Chemists Develop Improved Method to Create Artificial Photosynthesis

Researchers covered glass and polymer nanospheres with a thin layer of zinc oxide (left). After the polymer spheres were dissolved (right), they had a material that could act as a photoanode.
Photo by Robert Coridan

Researchers covered glass and polymer nanospheres with a thin layer of zinc oxide (left). After the polymer spheres were dissolved (right), they had a material that could act as a photoanode.

FAYETTEVILLE, Ark. – A team of chemistry and chemical engineering researchers at the University of Arkansas has developed a method of creating materials for artificial photosynthesis that is more efficient and cost-effective than current methods.

Plants use photosynthesis to convert sunlight into chemical energy, which they store in the form of sugars or fatty acids. A device known as an artificial leaf mimics this natural process, providing a reliable, economical and sustainable source of storable chemical fuels, such as hydrogen.

Artificial photosynthesis has an advantage over traditional photovoltaics, which produce electricity only when the sun is shining.  An artificial leaf stores the energy from sunlight as chemical bonds which can be used to generate power at any time, matching the advantage of that coal and natural gas have over photovoltaics.   

Currently, materials for artificial photosynthesis devices are expensive to produce because they must integrate all of the components that carry out the necessary light absorption, chemical catalysis, and other processes, and each of these components must be assembled on the nanoscale.

“Typical nanostructured materials for these applications use the same expensive and energy-consuming fabrication methods that are used to build microprocessors,” explained Robert Coridan, assistant professor of chemistry and biochemistry. Coridan worked with Mya Norman, an instructor in chemistry and biochemistry; Walker Perez, who recently earned a bachelor’s degree in chemical engineering; and Chandler Kline, an undergraduate chemical engineering student.

This research team used a method called atomic layer deposition to build nanostructures one atomic layer at a time. They deposited layers of zinc oxide onto a mixture of glass and polymer nanospheres. Once the structure was complete, the researchers could dissolve the polymer, leaving a network of zinc oxide-coated glass spheres and hollow pores. This structure contains all the elements necessary to act as a photoanode, the part of an artificial leaf that uses light to turn water into oxygen and energy.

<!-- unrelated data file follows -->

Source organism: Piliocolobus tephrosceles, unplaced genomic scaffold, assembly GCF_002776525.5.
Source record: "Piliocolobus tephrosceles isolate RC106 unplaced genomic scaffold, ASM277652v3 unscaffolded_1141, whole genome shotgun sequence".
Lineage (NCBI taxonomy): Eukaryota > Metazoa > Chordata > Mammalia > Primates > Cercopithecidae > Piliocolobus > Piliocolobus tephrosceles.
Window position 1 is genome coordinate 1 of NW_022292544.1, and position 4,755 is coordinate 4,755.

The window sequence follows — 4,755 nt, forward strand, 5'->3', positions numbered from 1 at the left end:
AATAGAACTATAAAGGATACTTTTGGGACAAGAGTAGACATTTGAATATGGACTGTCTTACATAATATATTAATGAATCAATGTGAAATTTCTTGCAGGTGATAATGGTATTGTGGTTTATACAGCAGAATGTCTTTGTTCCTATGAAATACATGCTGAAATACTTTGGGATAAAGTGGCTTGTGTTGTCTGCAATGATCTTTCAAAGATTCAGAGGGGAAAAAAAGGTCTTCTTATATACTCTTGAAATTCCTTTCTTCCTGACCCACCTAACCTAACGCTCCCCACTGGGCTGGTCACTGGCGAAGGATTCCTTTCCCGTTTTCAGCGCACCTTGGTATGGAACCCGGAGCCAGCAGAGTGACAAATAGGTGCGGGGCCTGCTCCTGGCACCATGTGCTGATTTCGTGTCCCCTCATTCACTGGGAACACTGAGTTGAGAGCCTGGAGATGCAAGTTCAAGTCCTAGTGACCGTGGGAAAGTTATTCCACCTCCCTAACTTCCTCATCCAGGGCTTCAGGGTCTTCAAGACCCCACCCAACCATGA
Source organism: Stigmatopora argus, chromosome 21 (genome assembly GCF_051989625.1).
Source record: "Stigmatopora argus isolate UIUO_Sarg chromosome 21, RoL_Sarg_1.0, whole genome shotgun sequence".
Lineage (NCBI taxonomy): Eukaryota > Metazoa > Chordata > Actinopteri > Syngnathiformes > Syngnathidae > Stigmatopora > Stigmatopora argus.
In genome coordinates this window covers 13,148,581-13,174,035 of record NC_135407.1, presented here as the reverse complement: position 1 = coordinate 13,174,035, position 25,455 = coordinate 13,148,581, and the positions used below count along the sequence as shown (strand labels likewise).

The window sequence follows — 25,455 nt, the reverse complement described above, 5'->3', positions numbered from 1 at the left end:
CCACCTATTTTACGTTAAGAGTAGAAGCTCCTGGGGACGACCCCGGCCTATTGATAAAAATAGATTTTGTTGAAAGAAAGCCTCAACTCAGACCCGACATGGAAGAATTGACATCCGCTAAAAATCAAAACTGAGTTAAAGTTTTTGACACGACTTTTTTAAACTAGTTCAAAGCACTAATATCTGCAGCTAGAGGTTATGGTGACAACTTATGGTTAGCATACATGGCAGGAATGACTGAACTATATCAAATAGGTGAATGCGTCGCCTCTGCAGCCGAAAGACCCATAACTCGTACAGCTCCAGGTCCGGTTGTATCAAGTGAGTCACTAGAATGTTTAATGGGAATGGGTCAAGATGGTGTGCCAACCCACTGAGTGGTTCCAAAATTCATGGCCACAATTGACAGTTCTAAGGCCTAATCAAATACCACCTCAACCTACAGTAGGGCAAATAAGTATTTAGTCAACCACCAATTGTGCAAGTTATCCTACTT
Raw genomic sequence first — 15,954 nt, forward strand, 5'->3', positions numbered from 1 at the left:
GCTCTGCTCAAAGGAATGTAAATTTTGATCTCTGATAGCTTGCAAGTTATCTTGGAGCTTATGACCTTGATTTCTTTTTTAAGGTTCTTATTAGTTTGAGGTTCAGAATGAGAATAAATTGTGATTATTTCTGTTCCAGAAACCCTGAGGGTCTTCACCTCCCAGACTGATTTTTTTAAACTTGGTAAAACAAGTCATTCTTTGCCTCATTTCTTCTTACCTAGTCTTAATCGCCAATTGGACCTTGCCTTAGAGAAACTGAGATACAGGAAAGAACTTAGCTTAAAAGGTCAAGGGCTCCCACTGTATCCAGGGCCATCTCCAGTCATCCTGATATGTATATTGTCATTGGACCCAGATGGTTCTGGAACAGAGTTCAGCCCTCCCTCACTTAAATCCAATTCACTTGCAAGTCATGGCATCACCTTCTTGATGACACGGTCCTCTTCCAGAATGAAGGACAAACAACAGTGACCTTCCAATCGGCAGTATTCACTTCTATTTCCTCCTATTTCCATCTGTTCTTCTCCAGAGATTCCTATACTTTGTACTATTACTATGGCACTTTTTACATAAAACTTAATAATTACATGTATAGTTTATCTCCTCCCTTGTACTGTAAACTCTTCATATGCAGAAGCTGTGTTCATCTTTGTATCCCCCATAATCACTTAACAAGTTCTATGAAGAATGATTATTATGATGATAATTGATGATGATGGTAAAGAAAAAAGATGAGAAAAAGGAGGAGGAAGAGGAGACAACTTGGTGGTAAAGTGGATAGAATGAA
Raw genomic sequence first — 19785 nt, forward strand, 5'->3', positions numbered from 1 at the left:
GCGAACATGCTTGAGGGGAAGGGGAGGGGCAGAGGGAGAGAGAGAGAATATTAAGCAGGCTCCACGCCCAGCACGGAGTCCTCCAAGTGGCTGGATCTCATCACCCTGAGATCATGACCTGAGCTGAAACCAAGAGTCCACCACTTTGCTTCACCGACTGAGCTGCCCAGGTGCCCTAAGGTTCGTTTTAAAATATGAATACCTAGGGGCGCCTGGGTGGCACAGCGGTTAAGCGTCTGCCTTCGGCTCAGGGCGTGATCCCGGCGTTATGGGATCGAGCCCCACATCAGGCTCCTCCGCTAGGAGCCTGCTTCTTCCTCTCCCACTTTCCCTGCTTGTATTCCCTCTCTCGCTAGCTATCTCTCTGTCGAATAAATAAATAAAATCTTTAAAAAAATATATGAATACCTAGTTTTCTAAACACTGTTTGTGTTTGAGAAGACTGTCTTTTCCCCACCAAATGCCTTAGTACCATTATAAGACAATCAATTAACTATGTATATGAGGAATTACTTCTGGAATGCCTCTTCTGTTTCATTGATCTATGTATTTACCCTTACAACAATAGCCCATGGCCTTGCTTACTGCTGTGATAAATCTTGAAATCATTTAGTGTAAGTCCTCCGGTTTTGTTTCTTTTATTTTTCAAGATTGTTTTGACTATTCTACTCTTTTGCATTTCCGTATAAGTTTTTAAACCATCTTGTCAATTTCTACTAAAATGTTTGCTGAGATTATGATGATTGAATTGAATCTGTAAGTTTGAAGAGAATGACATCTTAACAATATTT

Coridan explained that a similar process could be used to create a photocathode, the part of an artificial leaf that takes the protons and electrons created by the photoanode and recombines them to form hydrogen, which can be stored and used as fuel.

The researchers tested their patent-pending material by using a device called a potentiostat to measure the amount of energy it generated in the form of current.

Their results are available through open access in the journal Advanced Functional Materials.

About the University of Arkansas: The University of Arkansas provides an internationally competitive education for undergraduate and graduate students in more than 200 academic programs. The university contributes new knowledge, economic development, basic and applied research, and creative activity while also providing service to academic and professional disciplines. The Carnegie Foundation classifies the University of Arkansas among only 2 percent of universities in America that have the highest level of research activity. U.S. News & World Report ranks the University of Arkansas among its top American public research universities. Founded in 1871, the University of Arkansas comprises 10 colleges and schools and maintains a low student-to-faculty ratio that promotes personal attention and close mentoring.

Contacts

Robert Coridan, Assistant Professor of Chemistry and Biochemistry
J. William Fulbright College of Arts and Sciences
479-575-5077, rcoridan@uark.edu

Camilla Shumaker, director of science and research communications
University Relations
479-575-5697, camillas@uark.edu

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